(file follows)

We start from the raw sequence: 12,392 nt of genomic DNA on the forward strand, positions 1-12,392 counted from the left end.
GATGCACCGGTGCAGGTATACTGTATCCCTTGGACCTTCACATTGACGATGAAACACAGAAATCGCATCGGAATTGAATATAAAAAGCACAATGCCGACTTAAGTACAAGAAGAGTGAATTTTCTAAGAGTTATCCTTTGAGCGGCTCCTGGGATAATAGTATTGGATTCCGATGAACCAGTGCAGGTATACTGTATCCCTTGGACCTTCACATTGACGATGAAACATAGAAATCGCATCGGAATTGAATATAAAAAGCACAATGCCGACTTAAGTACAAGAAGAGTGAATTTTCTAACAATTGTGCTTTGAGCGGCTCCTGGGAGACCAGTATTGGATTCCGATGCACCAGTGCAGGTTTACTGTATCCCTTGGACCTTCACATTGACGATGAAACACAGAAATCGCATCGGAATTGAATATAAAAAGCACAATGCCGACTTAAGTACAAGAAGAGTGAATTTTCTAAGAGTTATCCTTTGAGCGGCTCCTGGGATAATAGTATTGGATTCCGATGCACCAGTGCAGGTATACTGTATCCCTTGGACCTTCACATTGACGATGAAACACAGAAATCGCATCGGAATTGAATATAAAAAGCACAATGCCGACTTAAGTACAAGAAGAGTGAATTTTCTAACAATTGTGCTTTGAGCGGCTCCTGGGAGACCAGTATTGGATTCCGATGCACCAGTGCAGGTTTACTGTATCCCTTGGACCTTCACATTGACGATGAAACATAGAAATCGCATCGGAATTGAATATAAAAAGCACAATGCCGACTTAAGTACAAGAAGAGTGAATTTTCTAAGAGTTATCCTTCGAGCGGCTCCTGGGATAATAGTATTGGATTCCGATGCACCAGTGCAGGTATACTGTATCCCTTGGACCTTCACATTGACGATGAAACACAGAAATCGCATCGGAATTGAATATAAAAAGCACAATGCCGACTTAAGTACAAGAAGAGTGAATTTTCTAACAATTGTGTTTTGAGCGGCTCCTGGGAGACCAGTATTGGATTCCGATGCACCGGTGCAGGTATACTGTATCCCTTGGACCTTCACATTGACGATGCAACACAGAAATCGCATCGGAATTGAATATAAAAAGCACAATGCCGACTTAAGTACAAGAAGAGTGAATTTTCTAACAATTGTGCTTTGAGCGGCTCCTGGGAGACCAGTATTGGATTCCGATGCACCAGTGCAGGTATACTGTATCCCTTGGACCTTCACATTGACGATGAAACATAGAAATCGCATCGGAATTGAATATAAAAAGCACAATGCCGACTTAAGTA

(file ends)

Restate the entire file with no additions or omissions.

We start from the raw sequence: 12,392 nt of genomic DNA on the forward strand, positions 1-12,392 counted from the left end.
GATGCACCGGTGCAGGTATACTGTATCCCTTGGACCTTCACATTGACGATGAAACACAGAAATCGCATCGGAATTGAATATAAAAAGCACAATGCCGACTTAAGTACAAGAAGAGTGAATTTTCTAAGAGTTATCCTTTGAGCGGCTCCTGGGATAATAGTATTGGATTCCGATGAACCAGTGCAGGTATACTGTATCCCTTGGACCTTCACATTGACGATGAAACATAGAAATCGCATCGGAATTGAATATAAAAAGCACAATGCCGACTTAAGTACAAGAAGAGTGAATTTTCTAACAATTGTGCTTTGAGCGGCTCCTGGGAGACCAGTATTGGATTCCGATGCACCAGTGCAGGTTTACTGTATCCCTTGGACCTTCACATTGACGATGAAACACAGAAATCGCATCGGAATTGAATATAAAAAGCACAATGCCGACTTAAGTACAAGAAGAGTGAATTTTCTAAGAGTTATCCTTTGAGCGGCTCCTGGGATAATAGTATTGGATTCCGATGCACCAGTGCAGGTATACTGTATCCCTTGGACCTTCACATTGACGATGAAACACAGAAATCGCATCGGAATTGAATATAAAAAGCACAATGCCGACTTAAGTACAAGAAGAGTGAATTTTCTAACAATTGTGCTTTGAGCGGCTCCTGGGAGACCAGTATTGGATTCCGATGCACCAGTGCAGGTTTACTGTATCCCTTGGACCTTCACATTGACGATGAAACATAGAAATCGCATCGGAATTGAATATAAAAAGCACAATGCCGACTTAAGTACAAGAAGAGTGAATTTTCTAAGAGTTATCCTTCGAGCGGCTCCTGGGATAATAGTATTGGATTCCGATGCACCAGTGCAGGTATACTGTATCCCTTGGACCTTCACATTGACGATGAAACACAGAAATCGCATCGGAATTGAATATAAAAAGCACAATGCCGACTTAAGTACAAGAAGAGTGAATTTTCTAACAATTGTGTTTTGAGCGGCTCCTGGGAGACCAGTATTGGATTCCGATGCACCGGTGCAGGTATACTGTATCCCTTGGACCTTCACATTGACGATGCAACACAGAAATCGCATCGGAATTGAATATAAAAAGCACAATGCCGACTTAAGTACAAGAAGAGTGAATTTTCTAACAATTGTGCTTTGAGCGGCTCCTGGGAGACCAGTATTGGATTCCGATGCACCAGTGCAGGTATACTGTATCCCTTGGACCTTCACATTGACGATGAAACATAGAAATCGCATCGGAATTGAATATAAAAAGCACAATGCCGACTTAAGTA